Hatched: Monday, October 25th, 2010

The A in USDA is supposed to stand for Agriculture, but these days, it might more appropriately stand for Absence.  Touting a desire for healthier school lunch choices, the federal agency responsible for the nation’s farms and farmers, which includes farmers who raise animals for meat, is sponsoring a recipe contest that excludes…wait for it…meat.

Categories available for this national contest?  Kids can choose from the following tasty choices:  whole grains, dark green and orange vegetables, or dry beans and peas.  We’re not suggesting there is anything wrong with any of these not-so-child-friendly choices – but on the plate, not at the center of it.

So is the assertion that USDA believes meat protein is not a healthy lunch selection?  Or is USDA abandoning its commitment to farmers of all shapes, species and sizes?  When you consider the great protein and nutritional assets of meat, and the essential role that protein plays in children’s ability to learn, it seems implausible that USDA would promote a non-meat recipe contest for schools.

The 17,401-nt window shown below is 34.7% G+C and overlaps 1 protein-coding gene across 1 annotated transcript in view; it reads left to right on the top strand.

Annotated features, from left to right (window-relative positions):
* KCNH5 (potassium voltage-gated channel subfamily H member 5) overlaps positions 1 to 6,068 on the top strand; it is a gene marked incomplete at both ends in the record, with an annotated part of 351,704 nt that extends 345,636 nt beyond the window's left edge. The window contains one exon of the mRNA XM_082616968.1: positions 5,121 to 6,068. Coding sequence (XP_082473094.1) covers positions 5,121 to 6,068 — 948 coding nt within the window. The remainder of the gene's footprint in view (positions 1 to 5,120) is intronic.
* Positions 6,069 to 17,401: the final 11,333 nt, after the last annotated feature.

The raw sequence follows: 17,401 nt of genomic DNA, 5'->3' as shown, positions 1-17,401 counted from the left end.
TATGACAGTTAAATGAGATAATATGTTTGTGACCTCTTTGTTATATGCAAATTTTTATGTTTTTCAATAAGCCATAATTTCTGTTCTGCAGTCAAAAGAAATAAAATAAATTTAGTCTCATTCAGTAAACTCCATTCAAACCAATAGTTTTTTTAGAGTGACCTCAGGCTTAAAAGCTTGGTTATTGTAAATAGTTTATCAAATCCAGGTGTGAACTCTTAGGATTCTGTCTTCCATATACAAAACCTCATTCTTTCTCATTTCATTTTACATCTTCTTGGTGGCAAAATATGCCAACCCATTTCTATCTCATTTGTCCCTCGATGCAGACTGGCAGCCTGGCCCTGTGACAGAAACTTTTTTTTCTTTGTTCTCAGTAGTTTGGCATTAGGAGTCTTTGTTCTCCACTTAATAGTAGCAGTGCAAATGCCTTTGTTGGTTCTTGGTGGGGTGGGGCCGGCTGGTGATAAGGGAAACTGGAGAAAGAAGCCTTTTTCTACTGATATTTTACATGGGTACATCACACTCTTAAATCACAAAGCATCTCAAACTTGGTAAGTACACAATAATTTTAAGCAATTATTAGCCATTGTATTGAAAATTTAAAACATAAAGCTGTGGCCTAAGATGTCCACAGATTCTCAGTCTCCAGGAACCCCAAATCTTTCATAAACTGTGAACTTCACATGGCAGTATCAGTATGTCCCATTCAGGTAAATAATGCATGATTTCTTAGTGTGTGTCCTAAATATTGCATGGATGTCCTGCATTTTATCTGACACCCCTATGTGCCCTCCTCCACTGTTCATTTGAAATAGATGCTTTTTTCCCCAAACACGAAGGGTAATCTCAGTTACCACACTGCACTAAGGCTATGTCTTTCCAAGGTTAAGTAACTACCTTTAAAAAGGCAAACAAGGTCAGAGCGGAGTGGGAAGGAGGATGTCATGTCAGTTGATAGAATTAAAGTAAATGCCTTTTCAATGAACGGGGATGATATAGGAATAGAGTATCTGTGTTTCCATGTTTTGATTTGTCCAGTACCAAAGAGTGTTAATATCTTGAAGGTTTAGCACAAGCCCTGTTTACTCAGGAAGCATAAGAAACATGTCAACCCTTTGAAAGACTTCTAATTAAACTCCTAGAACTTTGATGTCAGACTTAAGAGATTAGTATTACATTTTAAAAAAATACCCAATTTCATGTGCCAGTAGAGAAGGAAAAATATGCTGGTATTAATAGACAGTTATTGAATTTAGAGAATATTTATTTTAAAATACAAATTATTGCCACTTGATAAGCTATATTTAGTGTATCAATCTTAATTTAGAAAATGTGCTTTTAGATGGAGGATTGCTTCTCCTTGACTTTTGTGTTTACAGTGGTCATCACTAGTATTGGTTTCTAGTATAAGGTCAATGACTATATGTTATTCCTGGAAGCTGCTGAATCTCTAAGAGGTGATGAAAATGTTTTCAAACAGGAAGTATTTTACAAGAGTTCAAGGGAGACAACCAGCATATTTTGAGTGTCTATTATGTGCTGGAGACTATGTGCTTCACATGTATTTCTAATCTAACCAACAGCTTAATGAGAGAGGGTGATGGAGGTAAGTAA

And for USDA to leave out meat – when our nation produces nearly 27 billion pounds of beef, more than 21 billion pounds of pork, almost 37 billion pounds of chicken and about 6 billion pounds of turkey – seems like more than just a mere promotional oversight for the nation’s only federal agency dedicated to farming.

What the cluck?

Want to learn more?  To take a chance and submit a meat-based protein recipe to the agency?   Visit for full contest details.

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